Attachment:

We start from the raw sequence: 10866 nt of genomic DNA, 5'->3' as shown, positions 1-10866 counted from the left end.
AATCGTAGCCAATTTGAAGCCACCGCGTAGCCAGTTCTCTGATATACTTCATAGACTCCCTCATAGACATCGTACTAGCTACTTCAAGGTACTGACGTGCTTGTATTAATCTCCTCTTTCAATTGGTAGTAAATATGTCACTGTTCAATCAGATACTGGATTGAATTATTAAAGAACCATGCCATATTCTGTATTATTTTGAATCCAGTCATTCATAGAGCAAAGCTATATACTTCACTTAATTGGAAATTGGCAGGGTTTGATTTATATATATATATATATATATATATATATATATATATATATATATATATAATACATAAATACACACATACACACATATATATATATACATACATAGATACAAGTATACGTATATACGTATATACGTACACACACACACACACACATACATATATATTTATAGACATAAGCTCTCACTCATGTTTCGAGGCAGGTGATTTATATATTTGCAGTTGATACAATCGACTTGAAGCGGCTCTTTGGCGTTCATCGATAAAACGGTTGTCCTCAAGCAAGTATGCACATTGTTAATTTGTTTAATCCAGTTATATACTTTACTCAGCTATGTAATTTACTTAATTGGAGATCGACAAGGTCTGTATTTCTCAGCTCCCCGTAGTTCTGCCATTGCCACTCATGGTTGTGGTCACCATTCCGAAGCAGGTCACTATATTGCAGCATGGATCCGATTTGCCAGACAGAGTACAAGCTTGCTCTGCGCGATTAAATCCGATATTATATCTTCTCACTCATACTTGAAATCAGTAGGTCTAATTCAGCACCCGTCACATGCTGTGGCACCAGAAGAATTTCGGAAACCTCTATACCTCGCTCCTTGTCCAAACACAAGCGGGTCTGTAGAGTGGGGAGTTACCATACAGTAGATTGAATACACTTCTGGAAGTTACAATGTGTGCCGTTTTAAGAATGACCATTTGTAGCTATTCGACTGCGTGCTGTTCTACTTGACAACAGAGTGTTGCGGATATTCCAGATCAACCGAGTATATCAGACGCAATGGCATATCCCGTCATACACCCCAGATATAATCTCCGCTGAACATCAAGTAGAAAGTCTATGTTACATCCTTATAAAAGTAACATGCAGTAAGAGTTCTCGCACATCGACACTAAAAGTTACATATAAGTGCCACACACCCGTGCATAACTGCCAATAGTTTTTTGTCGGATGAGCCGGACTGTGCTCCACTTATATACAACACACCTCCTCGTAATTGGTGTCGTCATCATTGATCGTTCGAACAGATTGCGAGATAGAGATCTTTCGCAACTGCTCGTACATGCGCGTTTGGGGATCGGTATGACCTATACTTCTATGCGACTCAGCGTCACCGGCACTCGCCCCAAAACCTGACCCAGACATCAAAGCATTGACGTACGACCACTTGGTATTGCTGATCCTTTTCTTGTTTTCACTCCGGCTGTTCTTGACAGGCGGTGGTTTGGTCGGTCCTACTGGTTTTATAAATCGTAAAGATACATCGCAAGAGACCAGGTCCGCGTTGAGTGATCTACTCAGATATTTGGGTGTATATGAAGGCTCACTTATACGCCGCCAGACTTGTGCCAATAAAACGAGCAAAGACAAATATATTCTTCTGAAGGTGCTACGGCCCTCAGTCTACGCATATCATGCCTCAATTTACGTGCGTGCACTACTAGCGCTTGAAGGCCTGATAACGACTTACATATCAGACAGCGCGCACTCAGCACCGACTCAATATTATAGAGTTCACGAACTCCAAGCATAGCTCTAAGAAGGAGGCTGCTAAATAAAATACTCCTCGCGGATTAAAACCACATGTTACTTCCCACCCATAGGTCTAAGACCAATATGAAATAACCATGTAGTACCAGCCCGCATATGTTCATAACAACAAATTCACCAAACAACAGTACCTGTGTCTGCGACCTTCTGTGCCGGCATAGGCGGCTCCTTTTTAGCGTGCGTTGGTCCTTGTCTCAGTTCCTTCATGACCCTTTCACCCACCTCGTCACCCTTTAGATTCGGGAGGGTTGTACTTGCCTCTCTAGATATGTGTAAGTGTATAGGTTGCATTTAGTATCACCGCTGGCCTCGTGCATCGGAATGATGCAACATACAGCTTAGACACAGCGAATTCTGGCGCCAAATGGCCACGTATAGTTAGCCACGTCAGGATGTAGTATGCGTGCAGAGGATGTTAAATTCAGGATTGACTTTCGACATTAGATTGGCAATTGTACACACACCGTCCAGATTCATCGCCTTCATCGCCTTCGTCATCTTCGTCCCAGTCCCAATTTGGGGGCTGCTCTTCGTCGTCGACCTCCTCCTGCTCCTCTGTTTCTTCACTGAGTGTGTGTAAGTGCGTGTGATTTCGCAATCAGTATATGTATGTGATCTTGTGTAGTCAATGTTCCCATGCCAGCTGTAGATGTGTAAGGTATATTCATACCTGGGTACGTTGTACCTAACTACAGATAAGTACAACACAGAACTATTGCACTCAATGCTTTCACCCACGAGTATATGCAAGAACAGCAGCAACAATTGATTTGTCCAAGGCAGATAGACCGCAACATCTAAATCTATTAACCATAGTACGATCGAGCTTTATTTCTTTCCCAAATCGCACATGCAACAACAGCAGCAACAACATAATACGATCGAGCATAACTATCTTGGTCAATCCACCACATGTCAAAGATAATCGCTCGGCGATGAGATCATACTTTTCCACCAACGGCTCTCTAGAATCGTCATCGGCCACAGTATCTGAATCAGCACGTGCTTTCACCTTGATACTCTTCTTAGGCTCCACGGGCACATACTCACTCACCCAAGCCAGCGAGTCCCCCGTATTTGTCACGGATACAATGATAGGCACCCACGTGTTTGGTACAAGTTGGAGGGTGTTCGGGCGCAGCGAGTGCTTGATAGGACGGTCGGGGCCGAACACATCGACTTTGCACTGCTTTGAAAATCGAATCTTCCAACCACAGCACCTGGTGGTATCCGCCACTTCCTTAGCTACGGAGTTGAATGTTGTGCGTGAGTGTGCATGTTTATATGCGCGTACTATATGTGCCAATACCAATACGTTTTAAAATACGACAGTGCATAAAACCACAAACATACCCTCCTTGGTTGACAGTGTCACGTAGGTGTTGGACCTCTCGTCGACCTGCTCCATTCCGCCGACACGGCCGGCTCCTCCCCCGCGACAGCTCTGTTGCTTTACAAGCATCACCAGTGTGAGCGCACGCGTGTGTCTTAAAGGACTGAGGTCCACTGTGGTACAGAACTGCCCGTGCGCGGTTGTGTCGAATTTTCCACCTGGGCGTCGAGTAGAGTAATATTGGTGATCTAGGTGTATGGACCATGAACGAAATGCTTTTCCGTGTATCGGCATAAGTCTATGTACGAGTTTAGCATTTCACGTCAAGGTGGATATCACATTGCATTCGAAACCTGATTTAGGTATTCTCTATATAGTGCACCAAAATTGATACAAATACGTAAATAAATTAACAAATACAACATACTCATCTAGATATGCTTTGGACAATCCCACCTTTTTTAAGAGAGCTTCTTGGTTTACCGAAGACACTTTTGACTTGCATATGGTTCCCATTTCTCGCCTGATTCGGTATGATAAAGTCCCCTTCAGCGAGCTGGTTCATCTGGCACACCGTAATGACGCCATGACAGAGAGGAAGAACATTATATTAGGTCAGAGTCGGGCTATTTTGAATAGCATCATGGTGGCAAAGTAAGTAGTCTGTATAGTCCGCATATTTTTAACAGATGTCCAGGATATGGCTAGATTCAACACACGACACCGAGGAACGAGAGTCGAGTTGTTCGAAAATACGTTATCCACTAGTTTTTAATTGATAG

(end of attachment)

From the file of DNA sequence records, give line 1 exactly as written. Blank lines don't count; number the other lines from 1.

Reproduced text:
We start from the raw sequence: 10866 nt of genomic DNA, 5'->3' as shown, positions 1-10866 counted from the left end.